Teenage Dirtbag[s].

There are times when I find myself amazed and horrified and truly helpless when I consider the lives that some of the students at work have.

And there are other times when it all seems so normal

I’ve been working at Naughty School for three and a half years now.  I’ve watched young people become older young people, usually over the course of the two years that they stay with us. And I suppose that I’ve become ever-so slightly desensitized to the issues that befall them and the way that they spend their days.  Beginning this job was a culture shock for me, despite the fact that I’d worked in a couple of mainstream schools with fairly poor levels of behaviour.  I suspect that any move back to a mainstream school will result in another culture shock … What?  You mean that not all teenagers are fecking b.astards?  

These are the teenagers who run away from home and don’t get mentioned in the local [let alone the national] press.  They’re the youngsters whose parents sell them [their bodies] for a quick fix, thereby making them believe they can choose to do it themselves for their own quick fix, that it’s ok.  They’re the kids whose parents couldn’t give a damn.  They’re the hoodies hanging around on street corners because there’s nowhere else to go.  These teens think nothing of grabbing knives and other weapons to attack their own siblings. They don’t care about getting into trouble because it’s a way of life for them.  Police?  F.uck ’em.  What can they do? 

Legally they are still children.  Mentally, despite their outward appearances of being streetwise and hard, they are still children.  They are vulnerable, and many of them are scared, or worried, or just angry, at a family or system which has continually let them down.  Even I forget that they are children. 

I’m not making excuses for them.  I look at some of our kids and wonder what they’re doing with us when they come from fairly respectable and supportive backgrounds; I know that eventually those kids will stop fighting the people who care and will become more mature, and develop better social skills, enabling them to achieve some sort of success.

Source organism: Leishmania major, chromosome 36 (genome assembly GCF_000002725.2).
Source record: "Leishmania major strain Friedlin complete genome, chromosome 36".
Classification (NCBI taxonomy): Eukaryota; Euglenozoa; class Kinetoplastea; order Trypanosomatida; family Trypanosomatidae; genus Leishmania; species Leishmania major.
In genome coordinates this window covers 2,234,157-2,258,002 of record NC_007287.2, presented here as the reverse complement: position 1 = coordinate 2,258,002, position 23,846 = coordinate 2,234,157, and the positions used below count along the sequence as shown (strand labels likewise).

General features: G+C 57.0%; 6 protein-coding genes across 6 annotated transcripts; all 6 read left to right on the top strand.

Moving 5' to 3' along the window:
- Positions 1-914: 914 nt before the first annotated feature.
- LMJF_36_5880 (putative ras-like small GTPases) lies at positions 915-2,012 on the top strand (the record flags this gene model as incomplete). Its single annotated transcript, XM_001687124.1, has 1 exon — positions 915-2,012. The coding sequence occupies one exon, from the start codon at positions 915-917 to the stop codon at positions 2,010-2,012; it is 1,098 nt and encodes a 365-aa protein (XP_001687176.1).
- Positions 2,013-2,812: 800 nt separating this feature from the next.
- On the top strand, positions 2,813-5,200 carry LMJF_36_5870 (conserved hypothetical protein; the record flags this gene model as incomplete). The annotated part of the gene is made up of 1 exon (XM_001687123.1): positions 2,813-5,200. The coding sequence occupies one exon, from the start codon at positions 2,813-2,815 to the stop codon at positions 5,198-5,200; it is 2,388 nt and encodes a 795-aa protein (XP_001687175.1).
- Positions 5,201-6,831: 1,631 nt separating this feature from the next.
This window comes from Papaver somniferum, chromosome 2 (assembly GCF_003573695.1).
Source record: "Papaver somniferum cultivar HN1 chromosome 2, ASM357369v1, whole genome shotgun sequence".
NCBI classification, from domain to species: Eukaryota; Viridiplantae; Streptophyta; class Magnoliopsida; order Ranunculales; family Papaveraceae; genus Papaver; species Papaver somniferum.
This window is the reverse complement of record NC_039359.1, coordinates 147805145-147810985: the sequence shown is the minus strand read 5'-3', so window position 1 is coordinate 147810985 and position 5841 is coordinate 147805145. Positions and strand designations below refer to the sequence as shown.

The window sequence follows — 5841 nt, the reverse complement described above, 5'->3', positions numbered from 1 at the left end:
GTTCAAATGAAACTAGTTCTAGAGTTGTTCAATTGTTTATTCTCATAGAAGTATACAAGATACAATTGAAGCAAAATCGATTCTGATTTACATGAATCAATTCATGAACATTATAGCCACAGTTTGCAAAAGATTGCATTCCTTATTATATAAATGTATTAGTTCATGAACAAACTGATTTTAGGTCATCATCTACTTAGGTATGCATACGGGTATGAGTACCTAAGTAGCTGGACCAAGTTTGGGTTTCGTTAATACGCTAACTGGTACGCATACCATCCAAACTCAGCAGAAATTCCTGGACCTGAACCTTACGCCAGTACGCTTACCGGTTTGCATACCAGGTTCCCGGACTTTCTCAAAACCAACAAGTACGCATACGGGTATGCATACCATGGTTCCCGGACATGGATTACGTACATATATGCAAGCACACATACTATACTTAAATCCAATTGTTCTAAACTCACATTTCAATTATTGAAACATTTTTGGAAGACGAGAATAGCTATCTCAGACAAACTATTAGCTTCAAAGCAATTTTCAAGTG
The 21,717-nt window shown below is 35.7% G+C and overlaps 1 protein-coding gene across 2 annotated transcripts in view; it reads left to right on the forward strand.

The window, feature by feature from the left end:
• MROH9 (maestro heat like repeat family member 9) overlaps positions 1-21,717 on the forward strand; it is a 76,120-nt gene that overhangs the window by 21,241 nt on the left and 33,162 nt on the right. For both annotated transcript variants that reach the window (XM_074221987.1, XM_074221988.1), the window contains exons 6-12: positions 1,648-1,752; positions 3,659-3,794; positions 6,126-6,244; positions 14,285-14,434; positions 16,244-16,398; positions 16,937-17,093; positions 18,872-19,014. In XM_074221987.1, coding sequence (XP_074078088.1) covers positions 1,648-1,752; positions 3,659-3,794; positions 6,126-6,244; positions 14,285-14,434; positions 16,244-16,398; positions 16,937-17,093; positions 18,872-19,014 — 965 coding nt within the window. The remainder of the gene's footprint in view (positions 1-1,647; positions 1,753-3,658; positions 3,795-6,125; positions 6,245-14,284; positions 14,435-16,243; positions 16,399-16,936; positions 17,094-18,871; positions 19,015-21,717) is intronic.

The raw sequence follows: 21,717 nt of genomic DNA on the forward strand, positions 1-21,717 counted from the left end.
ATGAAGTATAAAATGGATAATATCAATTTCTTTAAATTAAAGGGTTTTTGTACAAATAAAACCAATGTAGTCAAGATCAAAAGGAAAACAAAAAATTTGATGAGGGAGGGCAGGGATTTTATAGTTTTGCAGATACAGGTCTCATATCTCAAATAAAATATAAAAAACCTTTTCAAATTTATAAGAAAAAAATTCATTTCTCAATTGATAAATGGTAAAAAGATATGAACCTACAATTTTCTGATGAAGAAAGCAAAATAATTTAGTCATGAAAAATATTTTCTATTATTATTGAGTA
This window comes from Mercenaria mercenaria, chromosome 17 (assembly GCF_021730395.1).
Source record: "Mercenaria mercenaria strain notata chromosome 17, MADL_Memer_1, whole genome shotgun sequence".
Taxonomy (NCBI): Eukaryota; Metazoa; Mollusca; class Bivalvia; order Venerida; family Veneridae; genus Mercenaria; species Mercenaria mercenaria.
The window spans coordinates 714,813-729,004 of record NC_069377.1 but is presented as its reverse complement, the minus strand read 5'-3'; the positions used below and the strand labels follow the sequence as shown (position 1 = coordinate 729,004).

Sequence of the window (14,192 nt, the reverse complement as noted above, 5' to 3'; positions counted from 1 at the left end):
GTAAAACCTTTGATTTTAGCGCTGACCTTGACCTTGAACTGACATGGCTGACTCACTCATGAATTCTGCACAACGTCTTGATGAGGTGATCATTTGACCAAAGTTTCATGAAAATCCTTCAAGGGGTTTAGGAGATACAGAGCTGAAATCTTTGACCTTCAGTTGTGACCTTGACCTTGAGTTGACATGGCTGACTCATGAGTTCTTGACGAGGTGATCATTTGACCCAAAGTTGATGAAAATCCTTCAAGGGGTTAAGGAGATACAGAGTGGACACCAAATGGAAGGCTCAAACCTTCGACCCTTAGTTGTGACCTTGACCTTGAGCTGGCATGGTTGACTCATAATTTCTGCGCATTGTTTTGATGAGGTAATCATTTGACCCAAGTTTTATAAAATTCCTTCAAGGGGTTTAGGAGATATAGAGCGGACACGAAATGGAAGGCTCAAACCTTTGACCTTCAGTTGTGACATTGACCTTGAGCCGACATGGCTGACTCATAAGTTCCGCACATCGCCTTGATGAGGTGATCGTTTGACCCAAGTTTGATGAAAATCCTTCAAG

But some of our most vulnerable youngsters make me feel so sad.  Is it any wonder that they become so hostile towards any form of authority when they’ve been pushed from pillar to post by parents who neither really wanted them nor who care enough about them to act like a real parent.  When they’ve been brought [dragged] up with a different ‘uncle’ at the breakfast table [or in their own childhood bed] every morning, or drug addicts traipsing through the house, or neighbours threatening [sometimes actually doing] to burn the house down, or the police knocking on the door every five minutes, or dad spending just five minutes out of prison before he has to go back inside for a new crime, or no boundaries, or all of the above and countless more things, can we really expect them to be perfect little angels?

We have one girl at Naughty School who is intelligent, funny, beautiful and caring.  She could go far with her life.  But, at fifteen, she is choosing to escape her baby-making drug addicted parents by falling for the wrong boy [man] and living a life fuelled by violence and crime.  And if we don’t catch her before she leaves us in May there’s a possibility that she’ll never escape the cycle of [chavscum] life created for her by her parents.

And that creates such an overwhelming feeling of frustration and sadness in my belly. 

I sometimes wish there was a magic wand that I could wave in the air to rid the world of appalling parents.  But there isn’t.  And I am truly grateful to have been brought up by a truly wonderful woman who was never short of offering me security and love.

please God bless those vulnerable kids who deserve better in life xxx Elsabeth

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15 comments

  1. I’ve just started temping for the local youth branch of a national charity – and some of the things I’ve seen on the referral sheets are horrible. I don’t get how young people could be exposed to such crap. It’s no way to live a life.
    L xx